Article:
Students learn the ins-and-outs of museums from Pitt


Image via University of Pittsburgh

Pitt students discuss art while at the Carnegie Museum of Art.

By Katelyn Kruszewski, Staff Writer

Pittsburgh is home to a large number of museums, which feature exhibits from multimedia art to geology. Luckily, Pitt has a major that prepares students specifically for work in these special places.

The museum studies major and minor programs encourage students to pursue their artistic interests and to explore the work that goes on behind the scenes within the museums that surround Pitt campus.

Museum studies started as a single course offered to students in 2009. The program eventually expanded to offer a minor, and, as interest grew, the department speculated on a major option. Nearly a decade later, in 2018, Pitt’s History of Art and Architecture department began to work on the curriculum for a museum studies major. The department officially offered museum studies as an undergraduate major starting in 2021.

The department now offers both a major and minor option for students to study the history and politics of museology. The program encourages hands-on work through curation within museums and exhibitions and helps students find internships.

Gretchen Bender, the assistant chair director of undergraduate studies for the HAA department, said the museum studies major is for students interested in studying the complexities of history through research, as well as the preservation of art and cultural materials.

“Museum studies is a perfect complement for students who are looking to connect their studies in fields like history and anthropology to public-facing, community-oriented outcomes,” Bender said, “and to develop practical skills that can help connect studies in these fields to diverse public audiences.”

However, the minor and major are open to all students, not just those interested in art and history. Bender said the programs attract students from a variety of interests.

“We’ve also had students from fields like biology and chemistry in the major, some looking towards careers in science museums, others preparing for graduate study in conservation,” Bender said.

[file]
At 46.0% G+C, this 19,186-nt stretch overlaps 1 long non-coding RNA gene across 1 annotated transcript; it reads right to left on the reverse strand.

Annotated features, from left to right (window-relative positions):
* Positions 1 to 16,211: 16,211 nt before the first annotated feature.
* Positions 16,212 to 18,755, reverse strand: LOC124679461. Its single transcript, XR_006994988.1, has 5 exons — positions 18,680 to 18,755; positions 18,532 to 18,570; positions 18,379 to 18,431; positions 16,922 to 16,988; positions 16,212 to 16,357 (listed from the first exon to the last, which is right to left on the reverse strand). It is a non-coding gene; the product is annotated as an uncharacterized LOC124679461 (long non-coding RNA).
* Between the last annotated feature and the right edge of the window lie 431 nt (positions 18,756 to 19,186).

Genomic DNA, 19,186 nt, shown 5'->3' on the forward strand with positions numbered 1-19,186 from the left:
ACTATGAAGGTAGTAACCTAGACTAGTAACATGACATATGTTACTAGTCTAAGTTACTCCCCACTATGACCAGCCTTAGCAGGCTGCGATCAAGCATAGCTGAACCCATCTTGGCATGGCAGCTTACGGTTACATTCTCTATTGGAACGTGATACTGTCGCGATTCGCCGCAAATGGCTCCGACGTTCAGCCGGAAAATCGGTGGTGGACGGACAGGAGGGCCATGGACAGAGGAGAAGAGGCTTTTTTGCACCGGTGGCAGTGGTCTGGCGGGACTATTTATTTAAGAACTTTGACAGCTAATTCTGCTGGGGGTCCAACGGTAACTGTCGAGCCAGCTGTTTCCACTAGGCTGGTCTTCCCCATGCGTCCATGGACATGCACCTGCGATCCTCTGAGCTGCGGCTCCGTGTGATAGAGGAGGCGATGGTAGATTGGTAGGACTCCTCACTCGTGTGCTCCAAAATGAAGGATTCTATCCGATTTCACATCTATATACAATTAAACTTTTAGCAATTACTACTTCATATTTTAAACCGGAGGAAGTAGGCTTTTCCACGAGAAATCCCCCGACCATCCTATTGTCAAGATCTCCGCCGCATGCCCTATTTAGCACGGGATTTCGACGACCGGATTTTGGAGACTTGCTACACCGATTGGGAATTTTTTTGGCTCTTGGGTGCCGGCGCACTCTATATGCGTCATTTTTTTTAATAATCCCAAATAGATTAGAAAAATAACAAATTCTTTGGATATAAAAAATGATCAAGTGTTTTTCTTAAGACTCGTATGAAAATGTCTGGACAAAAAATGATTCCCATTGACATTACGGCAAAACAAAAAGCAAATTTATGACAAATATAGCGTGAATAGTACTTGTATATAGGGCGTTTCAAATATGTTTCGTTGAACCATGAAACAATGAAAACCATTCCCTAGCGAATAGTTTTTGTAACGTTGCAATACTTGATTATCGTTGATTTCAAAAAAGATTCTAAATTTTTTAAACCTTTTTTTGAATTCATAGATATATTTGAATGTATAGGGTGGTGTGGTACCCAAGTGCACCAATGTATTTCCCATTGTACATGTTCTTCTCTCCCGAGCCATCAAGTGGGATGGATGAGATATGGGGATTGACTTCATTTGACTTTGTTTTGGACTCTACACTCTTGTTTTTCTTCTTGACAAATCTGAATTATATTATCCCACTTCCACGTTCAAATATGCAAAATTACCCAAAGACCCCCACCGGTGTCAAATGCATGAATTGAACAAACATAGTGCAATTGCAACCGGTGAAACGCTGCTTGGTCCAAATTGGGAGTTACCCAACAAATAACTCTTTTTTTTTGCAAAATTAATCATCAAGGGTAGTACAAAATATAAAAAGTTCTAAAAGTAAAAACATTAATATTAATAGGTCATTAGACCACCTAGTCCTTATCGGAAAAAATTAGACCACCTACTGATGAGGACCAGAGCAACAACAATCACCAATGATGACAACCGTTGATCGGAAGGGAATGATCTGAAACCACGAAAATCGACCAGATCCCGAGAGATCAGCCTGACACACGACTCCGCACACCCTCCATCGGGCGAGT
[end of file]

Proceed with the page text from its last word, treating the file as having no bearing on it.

Celia Kaine, a junior psychology major and museum studies minor, said she chose to pursue a minor due to her interest in art and art history.

“I’ve always really liked learning about art and art history, but also about the cultural impact of art in today’s society and in the past,” Kaine said.

Kaine’s minor consists of foundational classes discussing interconnection between society and museums, as well as two classes where students study the history of museums and art exhibitions.

“We actually learn about the inner workings of museum work,” Kaine said, “whether that be learning about curatorial work, exhibition practice or actually doing an internship where you learn about these things in museums.”

Kaine said she enjoys the museum studies minor largely because of the discussions in class about creating artistic spaces. She said creating artistic spaces and museum displays requires a lot of behind-the-scenes work. 

“What I think is so fascinating is that you get to learn about how curators and artists create unique and eye-opening experiences by grouping different works of arts,” Kaine said. “There’s some really interesting work being done right now where museums are working on making art spaces even more inclusive.”

Museum studies additionally offers connections to internships for students interested in working closely with artistic institutions, according to Kaine.

“I think you’d be surprised how prevalent art’s influence is in modern history and also in Pittsburgh,” Kaine said. “It’s just super interesting to learn about. I plan to do an internship either this upcoming spring semester or next fall.”

Alex Taylor, an assistant professor and academic curator of the HAA department, said the program curriculum prepares students for internships with local organizations. 

 “We work closely with students to help them identify and prepare to apply for an internship with a local museum, gallery or archive, or some other kind of professional project,” Taylor said. “While students are undertaking their internships, we mentor them to help them make the most of their professional experience.”

Taylor said students have worked with a variety of organizations including The University Art Gallery and the Carnegie Museum of Natural History.

“Almost every cultural institution in the Pittsburgh area has been involved in this program. In the last five years, almost 150 students have gained experience in some 25 local cultural institutions,” Taylor said.

Bender said the program provides students with curation and collection skills built through the UAG.

“The University Art Gallery provides the laboratory for the program’s practical requirements,” Bender said. “Plus, we work closely with local institutions like the Carnegie Museum of Natural History to allow our students to get hands-on experience beyond exhibitions.”

The work that museum studies students pursue varies. Taylor said museum studies interns have contributed to almost every aspect of working in a museum setting.

“Some work directly with visitors, while others focus on the work that goes on behind the scenes,” Taylor said. “All of these experiences help students discover what kind of work they are most interested in for their own careers and provide valuable experience when they apply for jobs in the cultural and nonprofit sectors.”